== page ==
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European Recession on the Horizon

Updated: May 23



High-interest rates, low economic growth, fiscal mishaps and enduring inflation: an explosive cocktail is hindering the Eurozone’s economy again.


The enduring economic difficulties in the last two or so years have contributed to Europe’s current instability in terms of economic growth, debt and fiscal measures. As we approach the end of 2023, several indicators are flashing red for Europe’s economy, which leads markets to believe a recession is right around the corner.


What are the seeds of Europe’s current hardships, and what can be done to dissolve them?


This December, indicators like the Purchasing Managers Index (PMI) and economic growth levels in key European economies have raised the alarm for the upcoming months. In fact, the PMI is a key indicator for economic health because it provides forward-looking monthly updates to the manufacturing sector, considering over 50 industries. This extensive data is valuable when it comes to anticipating the upcoming economic environment, and in this case, it seems unlikely that 2024 will start with optimism. Reuter’s survey on the matter indicates that two of Europe’s biggest economies – Germany and France – are also experiencing contractions, which will have ripple effects on the whole Eurozone.


Yet, compared to the last two quarters of 2022, the inflation rate has massively improved (though far from the ECB target of 2%), and business conditions have improved.


So, what is hindering better economic conditions in the Euro area?


Well, as mentioned, the inflation rates are still not where the European Central Bank (ECB) wants them: 2.4% on average and across the Eurozone in November 2023 is closer to target, but what is still worrying is the 4.6% of core inflation. These high inflation rates, combined with record-high interest rates from the ECB and low economic growth, are a cocktail for a recession. And, because this would be the second quarter with economic contractions, it fulfils the criteria for a recession.


How can we explain the enduring economic difficulties?


First of all, the ongoing war in Ukraine and the continued supply shock regarding gas and oil from Russia are important factors regarding the persistence of high inflation rates. Despite attempts from the ECB to keep high interest rates in hopes of decreasing consumption in the Eurozone, the nature of the shock cannot be resolved using interest rates only. Further, the economic outlook in the bloc’s second-largest economy is still struggling: France’s GDP growth would be of a modest 0.8% for 2023, with a flat 0% growth rate in the last quarter of the year. Similarly, Germany’s attempts at structural change in its energy industry have affected its economic recovery from the COVID-19 pandemic and the energy crisis.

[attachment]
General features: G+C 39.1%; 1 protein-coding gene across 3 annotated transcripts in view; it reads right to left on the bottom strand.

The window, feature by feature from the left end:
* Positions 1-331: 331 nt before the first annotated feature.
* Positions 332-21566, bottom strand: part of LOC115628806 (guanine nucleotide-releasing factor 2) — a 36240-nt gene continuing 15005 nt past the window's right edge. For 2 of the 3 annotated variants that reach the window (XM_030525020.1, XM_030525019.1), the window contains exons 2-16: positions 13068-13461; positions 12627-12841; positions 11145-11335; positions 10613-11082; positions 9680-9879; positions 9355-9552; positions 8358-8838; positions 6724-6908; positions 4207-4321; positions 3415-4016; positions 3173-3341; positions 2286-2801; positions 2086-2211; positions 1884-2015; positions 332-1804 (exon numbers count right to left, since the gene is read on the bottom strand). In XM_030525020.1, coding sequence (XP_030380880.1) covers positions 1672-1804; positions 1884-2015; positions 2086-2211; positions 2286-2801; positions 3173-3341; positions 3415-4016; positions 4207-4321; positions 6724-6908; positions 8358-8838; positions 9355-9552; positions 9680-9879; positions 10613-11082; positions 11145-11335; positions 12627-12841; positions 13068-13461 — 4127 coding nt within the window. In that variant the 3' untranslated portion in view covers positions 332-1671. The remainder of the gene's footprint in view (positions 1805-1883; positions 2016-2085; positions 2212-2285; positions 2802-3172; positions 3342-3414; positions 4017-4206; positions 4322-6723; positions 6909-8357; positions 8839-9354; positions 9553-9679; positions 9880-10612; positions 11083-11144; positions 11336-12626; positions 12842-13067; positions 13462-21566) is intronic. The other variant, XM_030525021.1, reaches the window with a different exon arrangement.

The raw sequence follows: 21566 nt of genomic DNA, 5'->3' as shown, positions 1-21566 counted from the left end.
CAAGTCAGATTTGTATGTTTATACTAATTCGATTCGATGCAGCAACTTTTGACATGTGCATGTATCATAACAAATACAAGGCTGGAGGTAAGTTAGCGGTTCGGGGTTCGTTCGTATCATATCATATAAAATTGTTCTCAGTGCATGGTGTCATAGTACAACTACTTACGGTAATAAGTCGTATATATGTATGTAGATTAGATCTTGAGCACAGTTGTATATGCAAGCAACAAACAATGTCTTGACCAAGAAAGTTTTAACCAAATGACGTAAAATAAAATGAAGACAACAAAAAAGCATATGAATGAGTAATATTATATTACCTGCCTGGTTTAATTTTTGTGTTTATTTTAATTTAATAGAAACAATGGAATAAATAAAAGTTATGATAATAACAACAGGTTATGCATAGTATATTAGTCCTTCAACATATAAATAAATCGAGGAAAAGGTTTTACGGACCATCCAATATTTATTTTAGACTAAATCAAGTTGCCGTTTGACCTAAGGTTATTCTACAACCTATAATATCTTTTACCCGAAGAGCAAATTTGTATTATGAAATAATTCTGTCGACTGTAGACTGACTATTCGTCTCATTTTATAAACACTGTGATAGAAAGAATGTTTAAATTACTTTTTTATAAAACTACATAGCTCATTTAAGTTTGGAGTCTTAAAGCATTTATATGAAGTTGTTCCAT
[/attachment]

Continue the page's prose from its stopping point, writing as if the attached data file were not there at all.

The high uncertainty levels negatively affect consumption and borrowing, and inflation levels are still high in these two economies (3.7% in France and a soaring 6.2% in Germany). Combined with limited public expenditures in both countries and a general slowdown in business activity, there seems to be little that can be done to ease out of the upcoming recession.


Moving forward, the European Central Bank will rely on regular data changes and updates to adapt its decisions. Whilst some economists such as François Villeroy de Galhau, director of the Bank of France, advocate for cuts in the interest rate, this move is definitely not on Christine Lagarde’s agenda for the upcoming quarters. Lagarde’s data-by-data approach entails that any changes in monetary policy will be done according to the current situation. Yet, this seems like it would just be waiting for an empty pot to boil; indeed, the delicate balance between inflation, interest rates and the looming threat of recession paralyzes any sort of proactive solutions at the European level.


At the national level, measures to boost employment have been undertaken (i.e. in France with the unpopular pensions reforms), and the Euro area has seen a modest increase in employment levels, which could arguably become the only way forward out of recessionary territory. The task is complicated; creating and sustaining employment necessitates increasing national expenditures, which feeds inflation.


Unfortunately, the trade-off is one which needs to be made. In the short term, creating and sustaining employment might be costly, but in the medium and long term – if spending is done in strategic sectors – it could permanently restructure economic growth.


For now, though, national politicians are still reluctant to make these structural changes, mostly because it would come at economic costs, the first one being high debt. And, as the European fiscal rules are about to come back into force, there seems to be little room for spending.


Indicators like employment levels, business activities, and core inflation should be scrutinised, as this will determine the severity of the recession on the continent.


Image: Lukasz Kobus - European Commission

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